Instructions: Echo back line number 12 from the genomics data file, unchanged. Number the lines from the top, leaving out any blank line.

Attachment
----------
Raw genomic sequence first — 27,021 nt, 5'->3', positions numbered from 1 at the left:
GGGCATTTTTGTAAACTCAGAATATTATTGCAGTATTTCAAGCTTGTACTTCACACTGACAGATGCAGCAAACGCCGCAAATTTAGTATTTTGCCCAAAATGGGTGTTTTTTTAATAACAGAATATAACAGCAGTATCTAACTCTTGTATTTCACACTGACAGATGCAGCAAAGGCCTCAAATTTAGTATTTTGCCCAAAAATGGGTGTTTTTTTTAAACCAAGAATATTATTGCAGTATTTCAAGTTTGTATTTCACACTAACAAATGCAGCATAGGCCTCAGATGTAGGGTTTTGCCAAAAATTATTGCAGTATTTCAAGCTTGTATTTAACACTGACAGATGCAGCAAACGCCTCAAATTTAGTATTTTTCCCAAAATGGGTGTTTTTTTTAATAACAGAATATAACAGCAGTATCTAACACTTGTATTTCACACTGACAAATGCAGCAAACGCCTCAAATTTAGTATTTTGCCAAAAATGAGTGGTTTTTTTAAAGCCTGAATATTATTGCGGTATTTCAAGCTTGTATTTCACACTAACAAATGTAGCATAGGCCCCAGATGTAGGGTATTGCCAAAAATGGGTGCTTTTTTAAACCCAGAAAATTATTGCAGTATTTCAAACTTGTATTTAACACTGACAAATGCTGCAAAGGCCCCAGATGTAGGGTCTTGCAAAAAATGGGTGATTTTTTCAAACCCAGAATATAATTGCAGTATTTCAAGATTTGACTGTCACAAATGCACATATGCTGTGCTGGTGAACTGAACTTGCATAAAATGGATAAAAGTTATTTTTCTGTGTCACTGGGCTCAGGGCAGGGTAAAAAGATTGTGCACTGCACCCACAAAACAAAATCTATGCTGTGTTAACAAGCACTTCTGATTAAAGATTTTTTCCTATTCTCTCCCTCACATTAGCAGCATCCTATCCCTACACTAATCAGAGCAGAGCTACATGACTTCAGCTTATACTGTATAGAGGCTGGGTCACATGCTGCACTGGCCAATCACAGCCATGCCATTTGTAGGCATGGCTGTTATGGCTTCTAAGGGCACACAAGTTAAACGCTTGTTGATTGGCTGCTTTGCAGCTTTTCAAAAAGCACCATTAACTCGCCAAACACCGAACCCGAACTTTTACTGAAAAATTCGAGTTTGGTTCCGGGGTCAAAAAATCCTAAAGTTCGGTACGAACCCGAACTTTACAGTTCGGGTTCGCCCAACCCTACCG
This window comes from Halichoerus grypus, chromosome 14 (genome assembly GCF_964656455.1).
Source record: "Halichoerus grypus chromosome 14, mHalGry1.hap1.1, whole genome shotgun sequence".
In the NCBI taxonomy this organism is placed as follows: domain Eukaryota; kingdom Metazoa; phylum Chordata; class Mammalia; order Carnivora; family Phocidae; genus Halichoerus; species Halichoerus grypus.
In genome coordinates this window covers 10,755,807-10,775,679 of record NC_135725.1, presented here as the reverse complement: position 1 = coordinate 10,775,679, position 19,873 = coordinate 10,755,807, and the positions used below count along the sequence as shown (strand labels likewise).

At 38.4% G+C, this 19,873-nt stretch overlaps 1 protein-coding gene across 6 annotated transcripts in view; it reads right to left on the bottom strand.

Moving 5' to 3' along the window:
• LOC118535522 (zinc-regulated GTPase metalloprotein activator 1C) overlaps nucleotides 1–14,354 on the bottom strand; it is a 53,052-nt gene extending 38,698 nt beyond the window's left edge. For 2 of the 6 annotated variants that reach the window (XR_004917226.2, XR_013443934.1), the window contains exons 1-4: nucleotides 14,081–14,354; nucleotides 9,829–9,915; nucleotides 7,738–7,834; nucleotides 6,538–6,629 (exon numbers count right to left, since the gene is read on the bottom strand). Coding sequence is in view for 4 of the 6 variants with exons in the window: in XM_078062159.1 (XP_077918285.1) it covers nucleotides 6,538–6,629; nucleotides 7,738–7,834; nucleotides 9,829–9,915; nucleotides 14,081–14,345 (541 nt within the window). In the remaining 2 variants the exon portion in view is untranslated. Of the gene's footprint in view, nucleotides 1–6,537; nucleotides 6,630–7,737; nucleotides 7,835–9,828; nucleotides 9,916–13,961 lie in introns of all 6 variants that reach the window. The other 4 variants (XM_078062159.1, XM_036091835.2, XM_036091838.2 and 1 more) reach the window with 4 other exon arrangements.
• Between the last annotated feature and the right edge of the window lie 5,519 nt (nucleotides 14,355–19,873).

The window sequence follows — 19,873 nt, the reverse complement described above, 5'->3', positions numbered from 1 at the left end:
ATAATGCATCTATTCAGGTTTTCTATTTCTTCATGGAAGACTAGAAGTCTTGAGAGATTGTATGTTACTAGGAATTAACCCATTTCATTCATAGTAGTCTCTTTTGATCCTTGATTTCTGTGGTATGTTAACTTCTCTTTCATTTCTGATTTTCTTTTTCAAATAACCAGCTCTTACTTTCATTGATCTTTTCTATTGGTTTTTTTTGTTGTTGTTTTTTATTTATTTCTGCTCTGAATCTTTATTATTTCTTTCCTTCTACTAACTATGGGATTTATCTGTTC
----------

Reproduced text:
ATAATGCATCTATTCAGGTTTTCTATTTCTTCATGGAAGACTAGAAGTCTTGAGAGATTGTATGTTACTAGGAATTAACCCATTTCATTCATAGTAGTCTCTTTTGATCCTTGATTTCTGTGGTATGTTAACTTCTCTTTCATTTCTGATTTTCTTTTTCAAATAACCAGCTCTTACTTTCATTGATCTTTTCTATTGGTTTTTTTTGTTGTTGTTTTTTATTTATTTCTGCTCTGAATCTTTATTATTTCTTTCCTTCTACTAACTATGGGATTTATCTGTTC